So I’m going about my merry day, and “47” needed a bladder scan so the nurse ask me if I had ever done one (no) and if I wanted to watch (sure). We go in and she starts doing the scan—the guy’s condom cath was bone dry but he had about 650 mL being held hostage in the confines of his bladder. She told/reminded him that he’d had two accidents yesterday and that she needed him to ring the call bell when he needed to go. He rolled his eyes and told her he had been ringing the call bell, but “they” take too long to come (which sadly, I could believe). She kinda laughs and replies “Well, we’re busy.” Love her to death, but I didn’t think that was the most therapeutic response she could have given him but I kept a straight face. “47” asked her for some ginger ale and ice. While she finished up with his urine and left, I went to the pantry. I came back with a cup of ice and a diet ginger ale—he told me it was too much ice. So I said okay and went and dumped some in the sink—”how about now?” He said it was fine. I needed to raise his head of bed but knew that would cause him discomfort so I told him I would go slow and for him to tell me when to stop. “Is that too much?” I asked. I had to keep asking him to repeat himself because he didn’t talk very loud and I didn’t understand what he was saying. Meanwhile, the housekeeping guy was in there cleaning the room and I could feel him watching me—I guess he was waiting for me to lose my patience as I went back and forth with the patient nitpicking over this and that. I cracked open the can and poured the ginger ale over the ice and handed “47” the cup. He sipped. “What’s your origin?” he asked. Again, I wasn’t sure what he’d said and asked him to repeat it for me. “Where are you from?” I assumed he was asking about my nationality so told him I was from “here”—that I was born in Florida. “You speak so soft. But these nurses, they yell at me.” “I do ring the bell,” he continued, “but they don’t come for 15, 20 minutes sometimes. It’s too long.” I nodded, and apologized for his experience. He continued to talk, telling me how he had 2000 people working under him and how he had never been spoken to the way he has been spoken to in the hospital. He told me about how his brother was taking over the family business now that he was sick. I stayed and listened to his story. His nurse came in and asked if I was okay—I’m sure she was wondering why I was still in there. I said that I was. Clearly he wanted someone to listen, and I had the time. Usually I have all of my assessments and morning meds done by 9:30am anyway.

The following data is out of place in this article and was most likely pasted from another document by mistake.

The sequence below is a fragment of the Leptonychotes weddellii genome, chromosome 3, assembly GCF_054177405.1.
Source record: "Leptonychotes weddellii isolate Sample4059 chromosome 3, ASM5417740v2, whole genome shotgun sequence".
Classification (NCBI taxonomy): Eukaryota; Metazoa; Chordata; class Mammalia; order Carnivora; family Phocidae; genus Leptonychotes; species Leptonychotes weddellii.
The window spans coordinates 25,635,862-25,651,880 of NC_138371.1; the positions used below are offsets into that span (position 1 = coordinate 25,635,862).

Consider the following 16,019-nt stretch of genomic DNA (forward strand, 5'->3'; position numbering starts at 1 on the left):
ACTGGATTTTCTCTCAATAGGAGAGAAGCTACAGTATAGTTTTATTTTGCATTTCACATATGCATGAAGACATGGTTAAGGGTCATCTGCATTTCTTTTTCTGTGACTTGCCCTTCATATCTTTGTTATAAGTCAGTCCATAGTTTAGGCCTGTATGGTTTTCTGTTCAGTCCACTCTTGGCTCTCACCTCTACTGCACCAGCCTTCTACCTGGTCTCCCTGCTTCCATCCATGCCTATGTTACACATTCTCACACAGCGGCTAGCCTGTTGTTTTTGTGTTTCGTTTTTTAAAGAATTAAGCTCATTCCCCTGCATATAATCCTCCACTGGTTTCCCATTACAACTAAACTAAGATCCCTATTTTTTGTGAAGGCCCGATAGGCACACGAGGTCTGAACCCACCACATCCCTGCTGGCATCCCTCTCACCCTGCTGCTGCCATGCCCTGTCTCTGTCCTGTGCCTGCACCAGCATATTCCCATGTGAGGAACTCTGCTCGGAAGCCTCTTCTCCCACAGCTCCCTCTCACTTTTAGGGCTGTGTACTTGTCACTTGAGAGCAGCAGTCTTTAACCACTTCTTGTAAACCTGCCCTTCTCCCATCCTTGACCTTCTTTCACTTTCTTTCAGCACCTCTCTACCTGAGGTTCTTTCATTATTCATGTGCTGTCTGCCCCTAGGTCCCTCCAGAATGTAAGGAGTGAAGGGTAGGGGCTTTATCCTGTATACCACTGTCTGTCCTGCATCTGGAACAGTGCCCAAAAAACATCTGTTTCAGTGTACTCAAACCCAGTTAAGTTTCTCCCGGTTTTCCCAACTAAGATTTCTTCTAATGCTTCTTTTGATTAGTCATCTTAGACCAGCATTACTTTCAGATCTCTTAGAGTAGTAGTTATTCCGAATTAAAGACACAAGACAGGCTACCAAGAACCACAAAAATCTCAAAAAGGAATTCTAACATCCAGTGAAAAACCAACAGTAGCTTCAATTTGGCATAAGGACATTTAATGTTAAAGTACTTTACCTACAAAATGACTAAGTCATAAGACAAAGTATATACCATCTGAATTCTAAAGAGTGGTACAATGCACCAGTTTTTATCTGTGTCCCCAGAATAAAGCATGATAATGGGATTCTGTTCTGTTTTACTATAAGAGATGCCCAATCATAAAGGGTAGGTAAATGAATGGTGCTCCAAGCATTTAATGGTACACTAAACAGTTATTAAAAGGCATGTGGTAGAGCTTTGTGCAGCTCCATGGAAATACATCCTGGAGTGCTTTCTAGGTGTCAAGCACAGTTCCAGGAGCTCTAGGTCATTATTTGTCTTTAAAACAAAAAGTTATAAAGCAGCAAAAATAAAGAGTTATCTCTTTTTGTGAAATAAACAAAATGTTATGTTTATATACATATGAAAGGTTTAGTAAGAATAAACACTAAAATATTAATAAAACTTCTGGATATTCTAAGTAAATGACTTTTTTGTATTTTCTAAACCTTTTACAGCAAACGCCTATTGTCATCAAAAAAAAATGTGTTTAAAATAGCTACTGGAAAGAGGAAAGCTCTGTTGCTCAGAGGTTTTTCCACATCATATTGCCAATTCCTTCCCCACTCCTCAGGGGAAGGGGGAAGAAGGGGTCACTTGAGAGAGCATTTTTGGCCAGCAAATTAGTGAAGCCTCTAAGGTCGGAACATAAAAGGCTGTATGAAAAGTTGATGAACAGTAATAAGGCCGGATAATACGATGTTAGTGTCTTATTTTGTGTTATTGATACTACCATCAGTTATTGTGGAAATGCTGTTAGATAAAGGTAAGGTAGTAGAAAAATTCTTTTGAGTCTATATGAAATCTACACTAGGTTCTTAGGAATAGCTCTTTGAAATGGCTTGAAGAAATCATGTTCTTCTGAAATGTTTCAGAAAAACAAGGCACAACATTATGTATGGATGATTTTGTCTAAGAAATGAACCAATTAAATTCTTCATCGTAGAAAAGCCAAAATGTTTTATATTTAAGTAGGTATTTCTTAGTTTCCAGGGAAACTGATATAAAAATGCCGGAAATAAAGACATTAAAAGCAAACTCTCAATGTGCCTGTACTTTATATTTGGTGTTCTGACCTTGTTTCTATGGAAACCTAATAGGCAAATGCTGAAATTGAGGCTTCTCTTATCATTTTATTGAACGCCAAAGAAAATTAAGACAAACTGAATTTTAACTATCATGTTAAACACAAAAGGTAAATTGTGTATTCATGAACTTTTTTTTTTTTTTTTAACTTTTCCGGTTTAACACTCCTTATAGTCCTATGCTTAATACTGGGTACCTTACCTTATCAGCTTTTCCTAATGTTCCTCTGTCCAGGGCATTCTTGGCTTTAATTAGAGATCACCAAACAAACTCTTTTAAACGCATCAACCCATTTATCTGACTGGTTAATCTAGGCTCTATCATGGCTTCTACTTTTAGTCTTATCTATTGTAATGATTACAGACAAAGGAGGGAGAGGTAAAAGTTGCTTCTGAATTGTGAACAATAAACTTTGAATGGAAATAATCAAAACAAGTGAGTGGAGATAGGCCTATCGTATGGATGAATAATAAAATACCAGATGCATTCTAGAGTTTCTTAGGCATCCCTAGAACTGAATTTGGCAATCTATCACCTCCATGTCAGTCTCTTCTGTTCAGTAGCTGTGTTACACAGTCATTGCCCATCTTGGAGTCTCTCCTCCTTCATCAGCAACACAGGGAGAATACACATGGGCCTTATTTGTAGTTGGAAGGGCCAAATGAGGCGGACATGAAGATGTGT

But I didn’t see the “mean” patient everyone else saw (and therefore wanted nothing to do with). The man was sick. And he was in pain. And he had been retaining almost 700 mLs of urine before being straight-cathed—you’d be a little irritable yourself. But all it took was for someone to listen, to give him a few extra minutes of attention, for him to mellow out. I realize that nursing staffing levels (and the insane amount of documentation) oftentimes makes it difficult for nurses to spend more time at the bedside, but this is something we need to work on—it can really make a difference in the quality of patient care. For a little food for thought, head on over to NurseTogether and check out Sue Heacocks’ article, Bedside Manners 101.